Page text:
Dairy Prices Will Trigger MILC Payments

Changes to the program will slow payments to producers.

Published on: Feb 27, 2009

Gary Wall, Acting Executive Director for USDA's Farm Service Agency in Colorado announced Feb. 19 that due to low milk prices FSA will be making payments in April to producers through the FSA's Milk Income Loss Contract, or MILC, program. The 2008 farm bill made changes to the MILC program, most notably the addition of a dairy feed ration cost adjustment in addition to changes to the payment rate and modifications to the per-operation poundage limit, depending on when the milk is produced.

"We will be making MILC payments as a result of the low prices but because of the changes to the program ordered in the 2008 farm bill, the payments may be higher but will take a bit longer to gather the required data before payments can be made," Wall explained.

FSA makes MILC payments on a monthly basis when the Boston Class I milk price falls below $16.94 per hundredweight as adjusted for feed costs. 

FSA determines the per hundredweight payment rate for the applicable month by subtracting the Boston Class I price for that month from the $16.94 MILC payment trigger price as adjusted for feed costs, and multiplying the difference by 45%. The payment factor of 45 percent will decline to 34% on Sept. 1, 2012.

The MILC payment trigger price of $16.94 is adjusted upward when the National Average Dairy Feed Ration Cost for a month is greater than $7.35 per cwt. This rate will change to $9.50 on September 1, 2012.

The dairy feed ration cost is calculated each month from the price of feed ingredients used to create a 16% protein dairy feed as reported by the National Agricultural Statistics Service.

"While the dairy feed ration cost adjustment benefits producers when feed costs are high, it also means we must wait until that month's National Average Dairy Feed Ration Cost is known before the MILC payment rate can be calculated," explained Wall. "For example, while the Boston Class I price for February is $13.97 and below $16.94, we still won't know the actual MILC payment rate until late March when we receive final figures from NASS for determining the National Average Dairy Feed Ration Cost. That means the MILC payment for February cannot be made until April."

FSA issues payments not later than 60 calendar days after FSA receives production evidence for the applicable month or the entire month's National Average Dairy Feed Ration Cost is posted for the applicable month, whichever is later.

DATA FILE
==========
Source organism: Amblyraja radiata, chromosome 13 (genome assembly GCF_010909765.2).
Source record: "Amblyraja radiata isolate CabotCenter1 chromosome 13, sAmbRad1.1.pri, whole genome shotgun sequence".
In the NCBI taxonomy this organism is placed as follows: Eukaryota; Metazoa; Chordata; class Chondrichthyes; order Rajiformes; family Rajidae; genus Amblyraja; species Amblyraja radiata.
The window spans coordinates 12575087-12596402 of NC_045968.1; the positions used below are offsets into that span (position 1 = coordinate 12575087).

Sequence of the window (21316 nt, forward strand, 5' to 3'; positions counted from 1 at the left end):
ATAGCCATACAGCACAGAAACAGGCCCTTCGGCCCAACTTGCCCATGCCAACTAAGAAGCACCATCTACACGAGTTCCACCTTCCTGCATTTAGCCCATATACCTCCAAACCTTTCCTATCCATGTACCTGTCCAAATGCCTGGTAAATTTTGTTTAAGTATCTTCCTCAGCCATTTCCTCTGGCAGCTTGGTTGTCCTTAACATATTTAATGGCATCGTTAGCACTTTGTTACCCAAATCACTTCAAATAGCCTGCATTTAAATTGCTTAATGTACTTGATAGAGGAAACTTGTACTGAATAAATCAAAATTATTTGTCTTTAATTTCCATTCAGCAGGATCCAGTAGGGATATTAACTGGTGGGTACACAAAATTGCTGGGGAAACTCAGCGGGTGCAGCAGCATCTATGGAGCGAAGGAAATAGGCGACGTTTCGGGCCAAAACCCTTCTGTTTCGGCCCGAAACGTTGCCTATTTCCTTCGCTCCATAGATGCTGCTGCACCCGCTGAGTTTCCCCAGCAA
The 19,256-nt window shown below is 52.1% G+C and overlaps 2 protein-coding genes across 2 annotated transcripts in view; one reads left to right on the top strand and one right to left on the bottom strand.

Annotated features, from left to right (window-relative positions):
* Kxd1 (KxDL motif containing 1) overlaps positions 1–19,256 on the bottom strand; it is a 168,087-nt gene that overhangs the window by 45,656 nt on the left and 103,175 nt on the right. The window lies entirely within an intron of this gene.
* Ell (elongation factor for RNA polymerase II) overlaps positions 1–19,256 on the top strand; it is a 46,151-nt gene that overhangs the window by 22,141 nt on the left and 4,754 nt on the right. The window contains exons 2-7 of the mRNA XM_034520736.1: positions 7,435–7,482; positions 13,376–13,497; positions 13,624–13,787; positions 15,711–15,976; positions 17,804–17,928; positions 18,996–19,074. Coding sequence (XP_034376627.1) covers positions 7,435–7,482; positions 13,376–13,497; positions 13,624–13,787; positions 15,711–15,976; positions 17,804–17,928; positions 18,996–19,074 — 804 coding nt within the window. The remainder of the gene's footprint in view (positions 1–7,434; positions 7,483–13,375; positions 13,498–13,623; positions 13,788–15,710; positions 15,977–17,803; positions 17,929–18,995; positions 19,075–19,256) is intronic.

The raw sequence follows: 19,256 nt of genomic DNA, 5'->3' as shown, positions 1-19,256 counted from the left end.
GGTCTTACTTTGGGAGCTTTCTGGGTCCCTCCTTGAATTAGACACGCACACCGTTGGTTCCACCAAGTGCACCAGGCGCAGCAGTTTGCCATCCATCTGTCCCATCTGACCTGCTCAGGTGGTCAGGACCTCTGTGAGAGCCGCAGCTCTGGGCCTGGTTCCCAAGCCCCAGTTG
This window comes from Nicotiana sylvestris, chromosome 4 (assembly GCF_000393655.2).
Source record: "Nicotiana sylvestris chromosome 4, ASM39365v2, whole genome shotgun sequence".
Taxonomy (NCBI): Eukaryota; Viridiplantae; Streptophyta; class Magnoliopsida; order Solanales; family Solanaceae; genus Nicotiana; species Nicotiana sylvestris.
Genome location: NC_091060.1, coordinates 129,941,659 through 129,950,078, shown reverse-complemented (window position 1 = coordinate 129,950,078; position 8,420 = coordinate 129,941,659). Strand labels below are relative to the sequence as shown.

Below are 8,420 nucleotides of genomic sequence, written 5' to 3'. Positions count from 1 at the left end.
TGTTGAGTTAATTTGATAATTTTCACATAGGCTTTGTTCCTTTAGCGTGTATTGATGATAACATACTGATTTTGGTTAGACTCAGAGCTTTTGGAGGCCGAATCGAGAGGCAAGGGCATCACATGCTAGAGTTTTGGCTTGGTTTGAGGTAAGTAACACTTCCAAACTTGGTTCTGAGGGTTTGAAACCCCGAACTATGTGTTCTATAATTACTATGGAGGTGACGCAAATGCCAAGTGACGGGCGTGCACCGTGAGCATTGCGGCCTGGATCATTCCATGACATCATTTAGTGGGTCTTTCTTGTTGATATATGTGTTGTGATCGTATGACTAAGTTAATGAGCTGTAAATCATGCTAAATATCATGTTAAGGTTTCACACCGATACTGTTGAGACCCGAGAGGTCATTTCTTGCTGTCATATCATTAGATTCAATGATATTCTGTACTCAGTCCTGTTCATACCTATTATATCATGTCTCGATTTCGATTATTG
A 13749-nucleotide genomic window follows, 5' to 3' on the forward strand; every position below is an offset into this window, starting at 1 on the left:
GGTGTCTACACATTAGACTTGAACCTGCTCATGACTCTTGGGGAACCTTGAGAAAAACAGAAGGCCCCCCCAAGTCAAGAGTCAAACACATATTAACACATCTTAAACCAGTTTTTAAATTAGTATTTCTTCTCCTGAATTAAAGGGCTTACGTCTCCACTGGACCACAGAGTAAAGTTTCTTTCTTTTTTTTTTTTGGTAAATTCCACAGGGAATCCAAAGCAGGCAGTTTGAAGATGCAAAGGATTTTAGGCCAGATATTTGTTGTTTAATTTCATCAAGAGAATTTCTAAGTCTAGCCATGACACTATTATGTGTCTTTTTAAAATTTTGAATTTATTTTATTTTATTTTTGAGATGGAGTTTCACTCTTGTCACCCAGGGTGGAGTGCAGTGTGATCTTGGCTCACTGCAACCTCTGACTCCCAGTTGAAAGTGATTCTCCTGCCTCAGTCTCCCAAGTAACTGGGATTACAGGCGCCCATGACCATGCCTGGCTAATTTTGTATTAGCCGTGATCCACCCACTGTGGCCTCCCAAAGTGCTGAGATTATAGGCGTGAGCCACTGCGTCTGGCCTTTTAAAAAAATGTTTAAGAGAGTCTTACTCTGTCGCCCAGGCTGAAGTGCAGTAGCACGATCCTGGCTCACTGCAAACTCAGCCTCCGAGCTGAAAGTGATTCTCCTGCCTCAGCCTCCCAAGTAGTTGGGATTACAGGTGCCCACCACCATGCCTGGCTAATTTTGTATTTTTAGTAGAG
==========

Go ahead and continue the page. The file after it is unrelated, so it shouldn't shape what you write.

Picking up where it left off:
FSA makes payments on up to the maximum eligible pounds of milk produced and marketed by each operation per fiscal year. The annual maximum eligible pound limit per dairy operation is 2,985,000 pounds per fiscal year. The amount drops to 2.4 million pounds per fiscal year on September, 1, 2012.

MILC participants must select a month for which FSA will begin issuing payments for each fiscal year. Starting with the dairy operation's selected month, FSA will issue MILC payments based on that month's milk production and the milk production for each consecutive month thereafter with an effective payment rate until the operation reaches the production cap or the fiscal year ends.

Dairy producers must select a start month on, or before, the 14th of the month before the month which they want to receive payments and before the selected month's Boston Class I fluid price is announced to the public. Or the dairy producer has the option to select the month in which the contract application is submitted as their start month.

For subsequent years or if they wish to change a previously selected start month the producer must select a start month prior to the 14th of the month before the month which they want to receive payments and before the selected month's Boston Class I milk price is announced to the public. In addition, if changing a start month selection, the change has to be made by the 14th of the month before the month originally selected. Producers may contact their local FSA office to sign up for the MILC program.

The 2008 farm bill also excludes producers whose non-farm average adjusted gross income (AGI) exceeds $500,000 from receiving MILC payments. Producers will have to sign an AGI statement when signing up for the program. More information about the MILC program can be found on the FSA website www.fsa.usda.gov.